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One-on-One with Lowell General Hospital CIO John Goodrow

May 29, 2009
by Kate Huvane Gamble
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Switching out manual systems for electronic documentation at Lowell required an organization-wide effort, along with new infrastructure

John goodrow

John Goodrow
Located about 30 miles north of Boston, Lowell General Hospital is a non-profit facility with 200 licensed beds, 38 bassinets, and two satellite locations: the Surgery Center and Patient Services Center at LGH Chelmsford and the Women's Imaging Center in Chelmsford. Five years ago, Lowell General brought in John Goodrow, a first-time CIO, to guide the facility through a dramatic IT transformation. Under Goodrow's leadership, disparate systems and manual process were replaced by nursing documentation, physician documentation in the ED, and CPOE, among other changes. Healthcare Informatics Associate Editor Kate Huvane Gamble recently spoke with Goodrow about what it took, from a both a cultural and an infrastructural standpoint, to bring about what he calls an “organizational” change.

KG: When you started at Lowell, what type of system was in place - was it mostly paper-based?

JG: No, we had a homegrown Web portal that we fed information into from disparate systems. So primarily, results of labs and things like that, and a handful of other things about the patient record that we were capturing electronically.

KG: And this is where you came in?

JG: Right. They brought me in to address a handful of things; address the departments, address the infrastructure, put in a new data center, put in a new wireless network, as well as a housewide system evaluation.

It was everything from refreshing the entire desktop environment, doing some standardization on what goes on the desktop, as well as putting in a brand new data center and doing a full evaluation for a complete HIS.

KG: What did you decide for the HIS?

JG: We went with Cerner. Our device strategy was multifaceted. We started with, obviously, the desktops. We also went with Motion Computing slate tablets on Ergotron (St. Paul, Minn.) as well as in carts and wall-mounted cabinets with full-sized keyboards and mice. This way, the nurses or physicians could use it outside of the room like a regular computer, or they could take the slate out of the docking station and bring it right into the room where they were going. In addition to that, we do have mobile carts, computers on wheels, and we also have roughly 200 Motorola MC70 handhelds, which we use for some nursing documentation, IMOs (inpatient medication orders), as well as closed loop medication, barcode scanning, medication checking.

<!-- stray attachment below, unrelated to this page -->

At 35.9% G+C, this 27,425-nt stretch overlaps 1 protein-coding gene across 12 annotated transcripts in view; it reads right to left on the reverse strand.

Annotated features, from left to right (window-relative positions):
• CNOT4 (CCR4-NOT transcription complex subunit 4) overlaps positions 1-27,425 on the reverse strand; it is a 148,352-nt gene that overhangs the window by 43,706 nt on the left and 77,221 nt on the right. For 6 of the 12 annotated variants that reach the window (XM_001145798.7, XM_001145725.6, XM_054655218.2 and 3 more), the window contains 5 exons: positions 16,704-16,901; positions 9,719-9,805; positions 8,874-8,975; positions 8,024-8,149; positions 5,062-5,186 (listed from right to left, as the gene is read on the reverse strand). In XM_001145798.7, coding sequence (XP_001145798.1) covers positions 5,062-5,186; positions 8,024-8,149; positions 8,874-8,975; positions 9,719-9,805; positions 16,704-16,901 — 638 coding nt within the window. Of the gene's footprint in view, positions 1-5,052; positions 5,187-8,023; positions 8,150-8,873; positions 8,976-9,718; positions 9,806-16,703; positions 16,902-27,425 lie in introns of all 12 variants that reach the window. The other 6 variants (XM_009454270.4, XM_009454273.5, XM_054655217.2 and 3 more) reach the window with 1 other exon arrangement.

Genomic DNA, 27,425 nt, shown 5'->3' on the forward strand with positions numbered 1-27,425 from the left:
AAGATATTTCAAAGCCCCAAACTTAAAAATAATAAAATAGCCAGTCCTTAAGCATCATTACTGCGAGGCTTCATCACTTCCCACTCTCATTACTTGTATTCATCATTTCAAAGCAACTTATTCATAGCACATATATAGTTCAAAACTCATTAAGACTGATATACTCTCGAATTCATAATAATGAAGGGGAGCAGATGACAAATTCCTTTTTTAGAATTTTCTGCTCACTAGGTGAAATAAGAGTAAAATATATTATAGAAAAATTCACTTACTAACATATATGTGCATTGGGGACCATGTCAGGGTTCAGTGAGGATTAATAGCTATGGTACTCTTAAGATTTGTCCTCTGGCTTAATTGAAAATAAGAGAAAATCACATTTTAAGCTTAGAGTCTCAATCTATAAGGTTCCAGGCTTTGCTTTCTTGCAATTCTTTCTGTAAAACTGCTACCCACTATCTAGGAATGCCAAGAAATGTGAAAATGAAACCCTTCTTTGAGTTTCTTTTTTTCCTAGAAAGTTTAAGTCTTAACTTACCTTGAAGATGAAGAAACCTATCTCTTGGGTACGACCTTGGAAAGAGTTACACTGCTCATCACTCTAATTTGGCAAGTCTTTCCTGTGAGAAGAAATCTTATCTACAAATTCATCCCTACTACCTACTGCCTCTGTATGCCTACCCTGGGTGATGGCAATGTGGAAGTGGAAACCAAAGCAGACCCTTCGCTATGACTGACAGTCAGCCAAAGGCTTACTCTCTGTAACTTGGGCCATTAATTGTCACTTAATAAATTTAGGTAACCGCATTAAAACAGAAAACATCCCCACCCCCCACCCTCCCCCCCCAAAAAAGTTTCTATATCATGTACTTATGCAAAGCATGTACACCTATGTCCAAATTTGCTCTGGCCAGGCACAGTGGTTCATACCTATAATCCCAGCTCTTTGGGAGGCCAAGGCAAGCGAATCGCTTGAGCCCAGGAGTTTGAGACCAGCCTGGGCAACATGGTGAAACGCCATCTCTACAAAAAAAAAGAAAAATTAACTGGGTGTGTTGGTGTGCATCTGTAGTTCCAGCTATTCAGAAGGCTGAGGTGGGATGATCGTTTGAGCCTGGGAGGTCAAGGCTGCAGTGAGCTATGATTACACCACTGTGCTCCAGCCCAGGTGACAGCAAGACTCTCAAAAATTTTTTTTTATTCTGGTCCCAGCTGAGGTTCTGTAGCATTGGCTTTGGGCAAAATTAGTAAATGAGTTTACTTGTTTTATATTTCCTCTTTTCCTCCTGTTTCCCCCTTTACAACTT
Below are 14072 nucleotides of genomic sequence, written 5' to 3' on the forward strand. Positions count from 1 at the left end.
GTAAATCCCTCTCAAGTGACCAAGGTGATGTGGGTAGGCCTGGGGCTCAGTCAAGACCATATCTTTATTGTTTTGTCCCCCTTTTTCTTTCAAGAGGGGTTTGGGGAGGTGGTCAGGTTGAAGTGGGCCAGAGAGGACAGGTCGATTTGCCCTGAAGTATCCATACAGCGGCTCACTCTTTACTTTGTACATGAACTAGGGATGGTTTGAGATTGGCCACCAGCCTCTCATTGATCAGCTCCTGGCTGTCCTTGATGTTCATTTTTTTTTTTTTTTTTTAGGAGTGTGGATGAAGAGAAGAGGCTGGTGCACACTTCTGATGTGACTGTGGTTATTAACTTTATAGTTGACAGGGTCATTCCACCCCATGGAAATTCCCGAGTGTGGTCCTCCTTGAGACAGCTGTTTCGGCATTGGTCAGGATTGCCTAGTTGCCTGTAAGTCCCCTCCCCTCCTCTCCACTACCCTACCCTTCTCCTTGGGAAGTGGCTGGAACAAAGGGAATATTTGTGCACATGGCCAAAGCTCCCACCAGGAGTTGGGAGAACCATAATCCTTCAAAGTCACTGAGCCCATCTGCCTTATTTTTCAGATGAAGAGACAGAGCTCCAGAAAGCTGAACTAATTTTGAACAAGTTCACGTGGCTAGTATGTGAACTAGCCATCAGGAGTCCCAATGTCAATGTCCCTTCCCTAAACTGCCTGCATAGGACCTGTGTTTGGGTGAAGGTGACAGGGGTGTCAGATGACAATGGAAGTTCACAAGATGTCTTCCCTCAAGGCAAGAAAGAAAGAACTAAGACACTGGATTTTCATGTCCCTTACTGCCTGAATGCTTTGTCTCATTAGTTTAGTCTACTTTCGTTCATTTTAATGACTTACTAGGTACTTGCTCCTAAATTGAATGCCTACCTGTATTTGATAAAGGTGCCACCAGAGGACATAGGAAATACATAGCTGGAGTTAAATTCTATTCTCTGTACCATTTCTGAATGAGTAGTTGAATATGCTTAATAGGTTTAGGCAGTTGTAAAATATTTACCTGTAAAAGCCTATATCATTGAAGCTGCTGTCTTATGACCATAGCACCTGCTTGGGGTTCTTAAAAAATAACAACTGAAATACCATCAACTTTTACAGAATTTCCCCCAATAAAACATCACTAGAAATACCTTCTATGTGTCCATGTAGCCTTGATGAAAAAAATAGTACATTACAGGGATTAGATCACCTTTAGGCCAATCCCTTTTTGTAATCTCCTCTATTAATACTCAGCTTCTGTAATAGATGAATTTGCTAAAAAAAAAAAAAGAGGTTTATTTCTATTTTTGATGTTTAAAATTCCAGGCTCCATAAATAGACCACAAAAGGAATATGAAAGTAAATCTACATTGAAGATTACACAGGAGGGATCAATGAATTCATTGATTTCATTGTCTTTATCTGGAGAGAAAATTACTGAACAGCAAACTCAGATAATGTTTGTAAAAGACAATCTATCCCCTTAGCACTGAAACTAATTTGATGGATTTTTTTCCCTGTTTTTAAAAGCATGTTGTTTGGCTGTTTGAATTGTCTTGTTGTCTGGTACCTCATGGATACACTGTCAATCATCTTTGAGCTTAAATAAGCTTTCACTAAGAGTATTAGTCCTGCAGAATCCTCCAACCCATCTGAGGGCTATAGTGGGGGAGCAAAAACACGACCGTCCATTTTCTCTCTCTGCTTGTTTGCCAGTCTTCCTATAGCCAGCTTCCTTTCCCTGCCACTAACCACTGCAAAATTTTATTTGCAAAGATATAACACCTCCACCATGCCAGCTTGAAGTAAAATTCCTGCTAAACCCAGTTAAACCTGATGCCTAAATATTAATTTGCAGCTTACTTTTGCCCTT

So an array of different devices - those devices that are appropriate for each location.

KG: Was it a big bang implementation?

JG: It was, yes.

KG: How was IT able to pull something like that off, not having a huge pool of resources?

JG: It wasn't an IT project. It was an organizational project - that's what makes these projects successful. You do something like this, and it's driven from the top-down. The entire administration and C-suite drove the project. So it wasn't, ‘We're putting in a computer system.’ It was, ‘We're changing the way we're delivering healthcare to this community,’ and as such, we're looking at every one of our processes and workflows, and how we can leverage the technology to help streamline processes and provide enhancements to the care process as opposed to looking at it purely as a tool that we need to work around.

KG: How long was the process?

JG: From start to finish, the implementation itself was a little bit under 15 months. And that 15 months was from execution to conversion. So what we had prior to that was a system evaluation phase, and after that we executed an agreement, we put a lot of upfront time on planning the scope of what we were actually going to do.

KG: Once you went live, was it a smooth transition? Were there any serious issues?

JG: It was extremely smooth. We brought everything up, and 14 days after we went live, we closed down our command centers and it was business as usual.

KG: That's a pretty short time period. Was that less time than you expected it would take?

JG: I figured it would probably go for about a month.

KG: It's always nice when that happens. So to support all of these devices, what was required as far as infrastructure?

JG: We put in a whole, completely new wireless infrastructure. And the slate computers, the mobile carts and the MC70s are all running over that wireless infrastructure. The tablets are from Motion, and the wireless infrastructure is Extreme Networks (Santa Clara, Calif.). Motion did help us with a wireless evaluation, because we were investing so highly in their devices that we wanted to make sure that everything played well together.

KG: What did the evaluation entail? Were there concerns about connectivity?

JG: It really was just a matter of doing site surveys and making sure that we had access points placed appropriately and that we didn't have conflicting signals. So now we're using the three different radio bands - A, B, and G - for different devices, making sure there isn't too much bleed from one to the other. The basic things you do when you put in a wireless environment.

KG: Do you have CPOE?

JG: We do. We went live with CPOE in the initial implementation as well as physician documentation in the emergency department.

We have not finished rolling out CPOE housewide; we are in that project right now. We're in the planning phase; we anticipate starting the project phase this summer.

KG: Will you need to make any adjustments to ensure wireless coverage?